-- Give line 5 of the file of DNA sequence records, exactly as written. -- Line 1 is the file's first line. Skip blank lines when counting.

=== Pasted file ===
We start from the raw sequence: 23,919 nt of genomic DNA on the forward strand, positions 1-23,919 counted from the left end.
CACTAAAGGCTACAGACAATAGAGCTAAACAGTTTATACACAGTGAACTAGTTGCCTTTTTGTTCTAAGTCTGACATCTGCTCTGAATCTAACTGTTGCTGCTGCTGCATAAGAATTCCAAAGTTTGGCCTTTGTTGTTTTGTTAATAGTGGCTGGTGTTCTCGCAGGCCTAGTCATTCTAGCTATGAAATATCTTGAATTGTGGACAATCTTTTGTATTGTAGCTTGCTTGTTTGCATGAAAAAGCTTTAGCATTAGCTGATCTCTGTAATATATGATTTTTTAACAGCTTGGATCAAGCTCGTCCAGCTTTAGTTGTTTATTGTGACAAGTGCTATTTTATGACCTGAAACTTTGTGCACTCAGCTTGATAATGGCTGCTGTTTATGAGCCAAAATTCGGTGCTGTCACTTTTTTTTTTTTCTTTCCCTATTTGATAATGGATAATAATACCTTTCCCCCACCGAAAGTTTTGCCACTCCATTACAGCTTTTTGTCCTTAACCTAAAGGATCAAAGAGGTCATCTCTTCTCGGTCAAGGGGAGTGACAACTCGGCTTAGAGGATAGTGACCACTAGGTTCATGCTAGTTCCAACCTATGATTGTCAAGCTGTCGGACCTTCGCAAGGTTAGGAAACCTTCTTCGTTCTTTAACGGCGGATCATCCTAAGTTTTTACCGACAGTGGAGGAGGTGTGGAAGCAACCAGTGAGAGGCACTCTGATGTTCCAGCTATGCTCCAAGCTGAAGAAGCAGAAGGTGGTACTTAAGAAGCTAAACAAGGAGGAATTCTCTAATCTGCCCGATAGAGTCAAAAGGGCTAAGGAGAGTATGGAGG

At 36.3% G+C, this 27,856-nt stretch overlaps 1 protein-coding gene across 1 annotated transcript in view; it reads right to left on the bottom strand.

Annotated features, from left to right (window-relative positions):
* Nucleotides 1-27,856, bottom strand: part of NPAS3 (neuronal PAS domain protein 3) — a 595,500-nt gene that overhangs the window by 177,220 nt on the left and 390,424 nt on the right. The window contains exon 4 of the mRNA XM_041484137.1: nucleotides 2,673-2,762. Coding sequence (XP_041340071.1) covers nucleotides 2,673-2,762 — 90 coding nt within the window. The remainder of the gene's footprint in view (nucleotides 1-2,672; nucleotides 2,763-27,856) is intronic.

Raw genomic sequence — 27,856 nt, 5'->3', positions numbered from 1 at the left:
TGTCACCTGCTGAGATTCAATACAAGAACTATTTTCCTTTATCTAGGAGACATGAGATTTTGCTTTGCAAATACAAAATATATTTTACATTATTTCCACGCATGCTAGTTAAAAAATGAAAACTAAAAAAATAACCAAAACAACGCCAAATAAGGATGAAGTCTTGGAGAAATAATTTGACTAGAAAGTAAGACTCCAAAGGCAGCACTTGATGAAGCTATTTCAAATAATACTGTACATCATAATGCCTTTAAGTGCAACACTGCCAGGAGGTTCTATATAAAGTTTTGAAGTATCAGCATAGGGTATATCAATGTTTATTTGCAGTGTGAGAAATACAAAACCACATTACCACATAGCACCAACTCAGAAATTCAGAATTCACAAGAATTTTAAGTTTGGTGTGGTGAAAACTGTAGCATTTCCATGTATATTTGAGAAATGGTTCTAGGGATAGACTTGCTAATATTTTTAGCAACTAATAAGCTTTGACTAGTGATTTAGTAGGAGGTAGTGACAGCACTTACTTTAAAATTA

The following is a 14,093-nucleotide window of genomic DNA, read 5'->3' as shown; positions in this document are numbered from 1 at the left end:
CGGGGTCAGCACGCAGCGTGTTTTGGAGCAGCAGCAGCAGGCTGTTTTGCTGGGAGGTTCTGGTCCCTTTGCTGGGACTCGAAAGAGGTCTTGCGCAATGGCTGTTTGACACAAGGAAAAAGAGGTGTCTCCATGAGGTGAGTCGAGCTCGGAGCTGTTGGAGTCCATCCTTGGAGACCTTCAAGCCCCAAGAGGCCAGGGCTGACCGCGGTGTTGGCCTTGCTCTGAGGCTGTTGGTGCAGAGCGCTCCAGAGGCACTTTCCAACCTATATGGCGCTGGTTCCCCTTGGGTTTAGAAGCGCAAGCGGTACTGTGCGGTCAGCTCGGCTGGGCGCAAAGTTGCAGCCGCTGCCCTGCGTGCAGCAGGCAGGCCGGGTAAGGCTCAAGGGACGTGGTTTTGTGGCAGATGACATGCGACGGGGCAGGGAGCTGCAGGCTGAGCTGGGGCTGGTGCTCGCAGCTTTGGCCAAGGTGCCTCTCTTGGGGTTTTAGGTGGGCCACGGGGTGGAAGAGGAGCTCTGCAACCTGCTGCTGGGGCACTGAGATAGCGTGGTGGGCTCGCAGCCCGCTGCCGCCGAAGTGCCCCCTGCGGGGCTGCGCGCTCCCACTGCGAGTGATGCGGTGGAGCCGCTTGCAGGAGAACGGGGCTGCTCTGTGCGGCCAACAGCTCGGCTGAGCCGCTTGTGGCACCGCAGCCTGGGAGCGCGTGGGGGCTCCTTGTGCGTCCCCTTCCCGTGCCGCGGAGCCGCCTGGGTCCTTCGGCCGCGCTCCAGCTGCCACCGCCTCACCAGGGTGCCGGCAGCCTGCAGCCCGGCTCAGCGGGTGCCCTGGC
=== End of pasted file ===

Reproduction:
* Nucleotides 1-27,856, bottom strand: part of NPAS3 (neuronal PAS domain protein 3) — a 595,500-nt gene that overhangs the window by 177,220 nt on the left and 390,424 nt on the right. The window contains exon 4 of the mRNA XM_041484137.1: nucleotides 2,673-2,762. Coding sequence (XP_041340071.1) covers nucleotides 2,673-2,762 — 90 coding nt within the window. The remainder of the gene's footprint in view (nucleotides 1-2,672; nucleotides 2,763-27,856) is intronic.